March 14, 2018 § 2 Comments
Nielsen has a new report out on media consumption by women. And while digital continues to grow, traditional media still takes up a large portion of media time. In fact, women are now consuming 11 hours of media a day. Some of the highlights:
- Women still watch a lot of traditional live TV. Women 18+ watch an average of 4 hours a day. What about recorded TV? From 2015 to present, women have consistently spent an average of around 30+ minutes per day with time-shifted TV.
- Radio is still important among women, as they spend almost two hours a day listening.
- Digital, particularly smartphones, continues to grow. Women spent 2.35 hours in 2017, compared to 1.45 hours in 2016.
Local is still important in targeting moms. Nielsen’s Local Watch Report shows working mothers make up the majority of morning news (58%) and late night news (52%) viewing because as most are working during the daytime. Meanwhile, stay-at-home moms over index on catching up with the news at midday (61%) and early evening (57%) and spend much less time tuning into local news in the morning.
November 16, 2013 § Leave a comment
It’s the time of the year when we begin thinking about sending holiday greetings to friends and family far and wide. Will it be an online greeting this year or a sentimental real paper card with pictures of the family and a special note? Will it be written in cursive or typed away on a convenient laptop? Will it be mailed with a 46-cent stamp or whisked through the web at no cost?
Have we lost our social graces? Or are we entering a new phase of how we relate our love? It seems we are in a cultural shift brought about by technology, budget concerns, digital natives and time deprivation.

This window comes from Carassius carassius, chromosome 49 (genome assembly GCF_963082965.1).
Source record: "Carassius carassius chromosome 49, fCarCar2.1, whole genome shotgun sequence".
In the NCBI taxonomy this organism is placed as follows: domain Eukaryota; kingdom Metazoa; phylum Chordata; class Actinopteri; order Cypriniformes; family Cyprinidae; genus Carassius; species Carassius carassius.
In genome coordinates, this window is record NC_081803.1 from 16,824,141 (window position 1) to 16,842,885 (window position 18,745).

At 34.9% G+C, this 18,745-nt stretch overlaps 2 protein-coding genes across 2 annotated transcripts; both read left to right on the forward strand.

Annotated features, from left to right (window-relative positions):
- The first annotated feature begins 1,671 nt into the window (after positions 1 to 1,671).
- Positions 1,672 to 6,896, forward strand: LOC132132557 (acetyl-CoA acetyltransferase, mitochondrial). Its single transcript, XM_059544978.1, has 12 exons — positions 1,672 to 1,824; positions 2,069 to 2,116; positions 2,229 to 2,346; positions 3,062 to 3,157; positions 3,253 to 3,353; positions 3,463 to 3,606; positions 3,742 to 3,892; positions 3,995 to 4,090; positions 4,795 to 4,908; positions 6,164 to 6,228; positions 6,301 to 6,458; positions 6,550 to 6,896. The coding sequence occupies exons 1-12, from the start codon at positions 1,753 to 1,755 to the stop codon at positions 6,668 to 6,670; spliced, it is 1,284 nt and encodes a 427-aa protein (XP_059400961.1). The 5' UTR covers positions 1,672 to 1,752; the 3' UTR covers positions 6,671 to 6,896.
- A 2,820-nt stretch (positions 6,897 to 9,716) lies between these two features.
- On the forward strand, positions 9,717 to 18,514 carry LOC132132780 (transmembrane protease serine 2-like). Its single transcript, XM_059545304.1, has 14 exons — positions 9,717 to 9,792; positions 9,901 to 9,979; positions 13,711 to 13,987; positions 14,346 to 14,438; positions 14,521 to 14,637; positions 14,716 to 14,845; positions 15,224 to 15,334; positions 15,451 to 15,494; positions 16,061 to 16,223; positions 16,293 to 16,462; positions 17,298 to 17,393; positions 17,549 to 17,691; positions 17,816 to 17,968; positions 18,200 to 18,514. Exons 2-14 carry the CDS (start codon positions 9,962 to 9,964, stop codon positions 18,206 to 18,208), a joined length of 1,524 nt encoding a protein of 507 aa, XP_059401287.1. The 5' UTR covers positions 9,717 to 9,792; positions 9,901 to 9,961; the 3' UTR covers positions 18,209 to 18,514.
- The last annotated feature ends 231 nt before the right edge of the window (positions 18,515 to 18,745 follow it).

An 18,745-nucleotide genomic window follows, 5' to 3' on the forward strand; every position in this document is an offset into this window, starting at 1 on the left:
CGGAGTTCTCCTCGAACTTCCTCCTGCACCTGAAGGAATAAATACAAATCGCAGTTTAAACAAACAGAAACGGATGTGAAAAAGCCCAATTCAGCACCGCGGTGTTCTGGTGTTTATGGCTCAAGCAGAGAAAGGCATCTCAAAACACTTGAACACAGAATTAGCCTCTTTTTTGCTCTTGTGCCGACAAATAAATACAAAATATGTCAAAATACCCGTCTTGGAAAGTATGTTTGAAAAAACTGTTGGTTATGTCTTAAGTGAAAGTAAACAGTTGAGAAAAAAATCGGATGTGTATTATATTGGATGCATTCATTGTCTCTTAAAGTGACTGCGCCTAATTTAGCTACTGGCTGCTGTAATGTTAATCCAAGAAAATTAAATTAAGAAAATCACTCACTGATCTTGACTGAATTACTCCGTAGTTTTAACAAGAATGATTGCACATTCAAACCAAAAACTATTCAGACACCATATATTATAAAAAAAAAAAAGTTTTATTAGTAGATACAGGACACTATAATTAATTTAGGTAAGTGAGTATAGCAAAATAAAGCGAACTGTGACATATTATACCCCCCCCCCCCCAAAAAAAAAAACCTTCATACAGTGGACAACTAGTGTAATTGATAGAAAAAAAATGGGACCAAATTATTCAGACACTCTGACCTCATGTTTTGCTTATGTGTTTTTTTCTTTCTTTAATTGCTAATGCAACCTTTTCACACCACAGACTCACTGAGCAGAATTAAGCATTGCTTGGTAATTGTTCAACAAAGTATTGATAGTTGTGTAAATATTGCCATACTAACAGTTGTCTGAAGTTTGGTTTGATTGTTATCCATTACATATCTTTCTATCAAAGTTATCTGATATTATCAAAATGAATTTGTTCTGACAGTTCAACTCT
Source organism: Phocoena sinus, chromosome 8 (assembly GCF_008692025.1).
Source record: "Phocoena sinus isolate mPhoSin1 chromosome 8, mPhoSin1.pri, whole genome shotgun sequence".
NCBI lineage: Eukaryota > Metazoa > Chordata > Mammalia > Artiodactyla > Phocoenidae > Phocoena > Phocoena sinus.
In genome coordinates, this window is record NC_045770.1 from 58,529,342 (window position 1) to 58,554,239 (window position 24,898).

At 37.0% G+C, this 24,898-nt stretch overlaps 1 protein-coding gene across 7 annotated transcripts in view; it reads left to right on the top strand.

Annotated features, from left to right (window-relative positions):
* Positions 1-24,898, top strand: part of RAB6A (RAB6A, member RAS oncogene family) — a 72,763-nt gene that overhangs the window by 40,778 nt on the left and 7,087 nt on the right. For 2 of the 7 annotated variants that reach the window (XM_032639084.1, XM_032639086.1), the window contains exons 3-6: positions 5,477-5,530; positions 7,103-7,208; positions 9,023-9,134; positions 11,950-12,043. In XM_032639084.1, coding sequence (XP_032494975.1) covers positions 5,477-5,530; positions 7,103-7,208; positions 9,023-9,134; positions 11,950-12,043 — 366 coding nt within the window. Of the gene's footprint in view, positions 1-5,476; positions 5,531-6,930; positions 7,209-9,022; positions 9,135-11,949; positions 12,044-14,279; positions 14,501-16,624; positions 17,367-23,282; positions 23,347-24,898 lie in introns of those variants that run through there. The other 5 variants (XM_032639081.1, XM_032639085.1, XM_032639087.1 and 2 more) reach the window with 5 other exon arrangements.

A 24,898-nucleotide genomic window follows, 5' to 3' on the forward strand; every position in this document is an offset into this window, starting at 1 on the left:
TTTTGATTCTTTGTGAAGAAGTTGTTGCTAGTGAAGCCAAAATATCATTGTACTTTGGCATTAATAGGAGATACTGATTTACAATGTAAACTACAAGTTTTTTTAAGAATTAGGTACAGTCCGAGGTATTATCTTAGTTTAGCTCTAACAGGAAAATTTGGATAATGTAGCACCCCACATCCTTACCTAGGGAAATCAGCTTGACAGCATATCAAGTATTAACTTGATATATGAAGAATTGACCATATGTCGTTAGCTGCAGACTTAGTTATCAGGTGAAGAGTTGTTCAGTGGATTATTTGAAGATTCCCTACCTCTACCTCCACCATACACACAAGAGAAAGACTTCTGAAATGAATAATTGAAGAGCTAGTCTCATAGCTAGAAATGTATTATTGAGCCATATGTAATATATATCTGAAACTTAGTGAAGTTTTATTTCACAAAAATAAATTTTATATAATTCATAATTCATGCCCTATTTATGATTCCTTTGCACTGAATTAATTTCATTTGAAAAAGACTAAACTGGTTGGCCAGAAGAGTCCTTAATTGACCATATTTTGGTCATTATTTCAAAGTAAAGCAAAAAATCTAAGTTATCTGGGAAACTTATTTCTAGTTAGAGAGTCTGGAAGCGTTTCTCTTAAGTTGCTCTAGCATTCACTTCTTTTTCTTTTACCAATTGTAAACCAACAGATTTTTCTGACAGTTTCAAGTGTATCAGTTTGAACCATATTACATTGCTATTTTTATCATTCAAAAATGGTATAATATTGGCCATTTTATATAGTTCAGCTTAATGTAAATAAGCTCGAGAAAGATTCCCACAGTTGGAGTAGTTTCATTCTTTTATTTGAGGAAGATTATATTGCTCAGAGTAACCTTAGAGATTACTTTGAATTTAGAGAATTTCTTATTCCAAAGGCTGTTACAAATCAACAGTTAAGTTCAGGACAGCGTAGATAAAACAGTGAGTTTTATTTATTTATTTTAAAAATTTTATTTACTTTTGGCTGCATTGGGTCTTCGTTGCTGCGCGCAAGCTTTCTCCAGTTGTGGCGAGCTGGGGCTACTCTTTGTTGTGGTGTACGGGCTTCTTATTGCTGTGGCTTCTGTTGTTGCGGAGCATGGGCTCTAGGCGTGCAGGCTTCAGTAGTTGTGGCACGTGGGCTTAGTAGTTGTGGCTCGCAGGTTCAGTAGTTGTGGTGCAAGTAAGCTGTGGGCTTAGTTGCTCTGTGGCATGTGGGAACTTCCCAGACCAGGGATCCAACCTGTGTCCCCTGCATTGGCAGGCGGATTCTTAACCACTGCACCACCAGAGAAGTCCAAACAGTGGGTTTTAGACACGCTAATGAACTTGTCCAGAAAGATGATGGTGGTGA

Decline of Traditional Greetings
The United States Postal Service, which has its own problems, reported that the number of greeting cards mailed within the US declined by 24 percent from 2002 to 2010 and is still dropping. A perfect storm of migration to online services, a financial recession, busy lifestyles and younger digital consumers are creating new traditions for holidays and special days like birthdays.
A greeting cards industry report this year from IbisWorld says the sale of traditional cards has fallen by 60 percent over the last decade, to $5 billion a year. Last year Hallmark reported that their 2012 card sales dropped to 5 billion, from 6 billion in 2011. And American Greetings has had to go private after a 60% decline in revenue.
Growth of Digital Greetings
Remember your birthday this year? Chances are you got more Facebook Birthday greetings than you ever received cards? Why? Well, it’s so easy. Facebook reminds you. And you can even send a gift card if you want to really express some love. With Facebook, those annual holiday letters are not as important anymore. We see regular updates of our friends and know what is going on in their lives.
All the while, e-greetings are growing. Online card sales (both e-cards and custom printed ones) have grown to $3.5 billion in 2012 from just $65 million a decade ago. Both Hallmark, the number one provider, and American Greetings, the number two, have digital greetings divisions. And there are a plethora of other greetings companies like Egreetings, Blue Mountain, someecards and Dayspring. The trends are to more personalized or more irreverent cards than the traditional drugstore cards.
Growth of Handmade Cards
At the same time, there is a resurgence in small companies that provide special handmade cards. With a higher price than normal cards, the handmade card is actually the gift itself. There is also a big business in crafting for card making. Just ask the ladies at my church who make very special cards with special design stamps, craft supplies, pictures and glue.
So what’s your choice this year? Let me know how you will share your holiday greetings?